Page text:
But we must also ask: who is actually in charge or in control of (governs) the local church? And the same question applies to individual Christians. Are we in control? Or is Christ in control? Are we to live as we want, or as Christ wants us to live? While we must acknowledge that both are involved, we must also submit ourselves to Christ’s leadership in our own lives—and in the local church as well. So, the question applies to both individuals and churches, and the answer also applies to both.
Here is the application of this: when we vote, we should vote for what we think Christ wants for His church, not for what we want for our church. The difference is important because the church belongs to Christ, and we are His people. Sometimes (even often) what we want for ourselves is different from what Christ wants for us. And when this happens, we must submit ourselves to Christ (to Scripture), and not ask the Lord to submit to our desires. Indeed, being a Christian is a high calling!
Jesus Our Hope
By David McLemore
The two disciples began the seven-mile walk home from Jerusalem to Emmaus. Despairing recent events, they didn’t notice the man joining their party until he began talking. Had they known him? They certainly had, though they were unaware at the moment. In an ironic twist, the topic of their home going discussion was now one of their carpool. The one whom they had hoped was the one to redeem Israel (Luke 24:21) was alive again. Their hope was not put to shame (Romans 5:5). But they couldn’t see that yet. Oh, how hope is often veiled by own our doubts!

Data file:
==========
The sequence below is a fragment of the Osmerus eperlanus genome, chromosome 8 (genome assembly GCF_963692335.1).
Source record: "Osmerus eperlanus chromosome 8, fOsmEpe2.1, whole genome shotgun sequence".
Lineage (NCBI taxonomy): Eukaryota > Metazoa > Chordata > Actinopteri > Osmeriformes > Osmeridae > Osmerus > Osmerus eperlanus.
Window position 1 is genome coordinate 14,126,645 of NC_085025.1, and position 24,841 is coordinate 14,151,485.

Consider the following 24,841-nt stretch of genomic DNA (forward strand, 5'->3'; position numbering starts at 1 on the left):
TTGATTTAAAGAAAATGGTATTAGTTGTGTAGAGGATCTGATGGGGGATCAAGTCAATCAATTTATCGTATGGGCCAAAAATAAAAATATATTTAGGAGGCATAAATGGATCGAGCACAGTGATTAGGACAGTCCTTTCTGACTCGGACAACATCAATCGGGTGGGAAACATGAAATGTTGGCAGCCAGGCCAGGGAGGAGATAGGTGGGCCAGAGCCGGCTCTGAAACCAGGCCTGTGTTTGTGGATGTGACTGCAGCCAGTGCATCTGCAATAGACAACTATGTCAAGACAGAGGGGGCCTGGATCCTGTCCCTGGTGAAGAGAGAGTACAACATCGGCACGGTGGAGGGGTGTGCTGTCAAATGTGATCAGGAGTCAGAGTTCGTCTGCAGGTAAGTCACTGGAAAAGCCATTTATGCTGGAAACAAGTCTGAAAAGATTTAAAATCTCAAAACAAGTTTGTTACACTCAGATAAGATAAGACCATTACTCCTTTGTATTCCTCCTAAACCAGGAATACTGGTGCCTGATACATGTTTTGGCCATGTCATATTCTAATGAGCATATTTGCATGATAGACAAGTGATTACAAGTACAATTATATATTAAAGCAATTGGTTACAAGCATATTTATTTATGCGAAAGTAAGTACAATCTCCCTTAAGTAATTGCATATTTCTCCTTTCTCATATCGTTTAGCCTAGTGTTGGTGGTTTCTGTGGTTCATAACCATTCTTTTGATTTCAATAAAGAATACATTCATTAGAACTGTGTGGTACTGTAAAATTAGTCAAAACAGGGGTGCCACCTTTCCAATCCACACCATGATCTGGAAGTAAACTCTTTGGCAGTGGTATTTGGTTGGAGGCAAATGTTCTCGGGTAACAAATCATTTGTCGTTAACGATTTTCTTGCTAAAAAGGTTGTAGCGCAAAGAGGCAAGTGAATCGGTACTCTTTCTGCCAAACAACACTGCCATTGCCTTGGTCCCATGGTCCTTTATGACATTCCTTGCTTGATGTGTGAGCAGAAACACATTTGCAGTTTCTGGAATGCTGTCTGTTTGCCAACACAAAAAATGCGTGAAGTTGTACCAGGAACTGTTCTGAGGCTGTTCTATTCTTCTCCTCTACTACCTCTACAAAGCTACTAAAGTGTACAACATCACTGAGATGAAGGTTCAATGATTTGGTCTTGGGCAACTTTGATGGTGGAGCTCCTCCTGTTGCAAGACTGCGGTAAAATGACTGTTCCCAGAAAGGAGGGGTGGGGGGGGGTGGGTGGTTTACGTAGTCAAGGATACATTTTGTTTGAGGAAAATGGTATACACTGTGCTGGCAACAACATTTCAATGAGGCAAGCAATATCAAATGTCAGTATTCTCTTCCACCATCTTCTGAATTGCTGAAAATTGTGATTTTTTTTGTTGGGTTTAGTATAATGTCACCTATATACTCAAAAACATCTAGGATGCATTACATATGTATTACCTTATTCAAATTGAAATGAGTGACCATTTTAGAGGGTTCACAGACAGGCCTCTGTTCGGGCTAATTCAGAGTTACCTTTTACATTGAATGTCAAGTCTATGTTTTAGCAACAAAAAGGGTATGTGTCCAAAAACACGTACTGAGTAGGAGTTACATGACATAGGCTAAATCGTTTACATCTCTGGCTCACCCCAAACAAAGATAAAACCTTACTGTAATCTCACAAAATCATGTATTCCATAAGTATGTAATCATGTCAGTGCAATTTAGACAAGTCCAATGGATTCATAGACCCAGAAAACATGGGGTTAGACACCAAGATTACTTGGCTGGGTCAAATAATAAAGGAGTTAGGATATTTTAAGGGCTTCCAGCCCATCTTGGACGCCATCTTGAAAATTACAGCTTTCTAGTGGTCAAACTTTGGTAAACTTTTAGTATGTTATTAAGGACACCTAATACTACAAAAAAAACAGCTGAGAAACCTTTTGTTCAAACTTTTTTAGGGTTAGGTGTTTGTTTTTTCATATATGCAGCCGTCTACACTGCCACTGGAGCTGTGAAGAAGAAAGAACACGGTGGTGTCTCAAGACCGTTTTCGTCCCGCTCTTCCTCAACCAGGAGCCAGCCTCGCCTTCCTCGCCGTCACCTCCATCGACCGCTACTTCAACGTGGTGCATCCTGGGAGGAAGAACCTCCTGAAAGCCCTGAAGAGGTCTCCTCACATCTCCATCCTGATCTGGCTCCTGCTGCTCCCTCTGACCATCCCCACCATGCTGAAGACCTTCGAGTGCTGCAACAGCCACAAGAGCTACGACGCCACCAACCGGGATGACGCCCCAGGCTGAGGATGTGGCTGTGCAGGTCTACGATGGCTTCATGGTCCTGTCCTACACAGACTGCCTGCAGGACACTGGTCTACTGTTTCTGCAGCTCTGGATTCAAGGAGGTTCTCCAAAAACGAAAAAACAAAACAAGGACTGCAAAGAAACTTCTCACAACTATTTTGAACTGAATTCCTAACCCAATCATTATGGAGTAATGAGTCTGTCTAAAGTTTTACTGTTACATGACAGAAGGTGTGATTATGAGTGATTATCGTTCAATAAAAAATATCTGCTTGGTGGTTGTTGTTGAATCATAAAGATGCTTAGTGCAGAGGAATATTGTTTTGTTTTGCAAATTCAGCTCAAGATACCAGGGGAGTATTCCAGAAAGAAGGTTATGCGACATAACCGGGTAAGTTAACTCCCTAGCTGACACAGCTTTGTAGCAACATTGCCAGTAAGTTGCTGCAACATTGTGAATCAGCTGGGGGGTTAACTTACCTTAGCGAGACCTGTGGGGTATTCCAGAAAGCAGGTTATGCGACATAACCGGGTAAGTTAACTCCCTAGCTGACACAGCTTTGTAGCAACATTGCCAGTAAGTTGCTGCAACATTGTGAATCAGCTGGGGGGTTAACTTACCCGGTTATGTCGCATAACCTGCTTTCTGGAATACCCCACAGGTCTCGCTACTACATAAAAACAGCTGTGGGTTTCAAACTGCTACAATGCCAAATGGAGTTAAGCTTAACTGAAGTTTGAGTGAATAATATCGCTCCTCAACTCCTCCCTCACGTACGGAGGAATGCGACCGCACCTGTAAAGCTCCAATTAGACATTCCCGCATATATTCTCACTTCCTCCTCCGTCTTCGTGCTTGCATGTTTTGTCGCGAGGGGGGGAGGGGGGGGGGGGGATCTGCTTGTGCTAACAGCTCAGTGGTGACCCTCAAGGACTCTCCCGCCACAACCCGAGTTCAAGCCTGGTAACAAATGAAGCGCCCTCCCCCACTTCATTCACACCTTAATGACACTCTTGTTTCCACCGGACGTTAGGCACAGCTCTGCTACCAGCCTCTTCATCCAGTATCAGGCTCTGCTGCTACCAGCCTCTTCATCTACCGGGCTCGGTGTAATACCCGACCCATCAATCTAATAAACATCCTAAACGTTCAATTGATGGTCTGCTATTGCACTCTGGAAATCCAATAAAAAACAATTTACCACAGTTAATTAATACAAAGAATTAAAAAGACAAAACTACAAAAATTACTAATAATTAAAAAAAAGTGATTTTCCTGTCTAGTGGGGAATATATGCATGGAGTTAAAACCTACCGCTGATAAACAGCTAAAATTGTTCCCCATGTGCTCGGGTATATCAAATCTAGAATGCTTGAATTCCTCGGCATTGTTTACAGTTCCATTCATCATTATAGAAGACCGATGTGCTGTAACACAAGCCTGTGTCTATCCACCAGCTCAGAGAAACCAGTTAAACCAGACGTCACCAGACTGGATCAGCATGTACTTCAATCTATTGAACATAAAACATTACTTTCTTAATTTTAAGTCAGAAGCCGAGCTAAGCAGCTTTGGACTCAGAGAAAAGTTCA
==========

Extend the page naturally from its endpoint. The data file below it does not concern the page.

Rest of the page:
It’s a common fear, this putting to shame of one’s hope. It is a fire easily extinguished by the wet blanket of the world’s disappointments. By definition, hope is something future-oriented, out beyond, something promised though not yet possessed. Anything out in the future is, of course, uncertain, and that uncertainty plays with our mind. The things we hope for (and hope in) can let us down. We’ve been there a thousand times, haven’t we? The hoped-for Christmas present never comes. The hoped-for spouse never asks you out. The hoped-for promotion never materializes. To grow up in this world is to grow up learning to deal with disappointment.
The Emmaus road disciples would find a home in twenty-first-century America. Obviously, Jesus is dead, yet the world still spins. Death is imminent but better left unconsidered. Going home is the only option left. At least there’s comfort there as we wait out the rest of our days.
But as they walked, their new partner rebuked their lack of faith and spoke wonderful things to them from the Bible. He proved something, though they weren’t sure at the time what the point was. All they knew was that their hearts began to light up with something pushing them onward, a burning inside that restored the hope they thought they’d lost (Luke 24:32). They went home despairing a dead Jesus but on the way, they met a living savior. (To be continued….)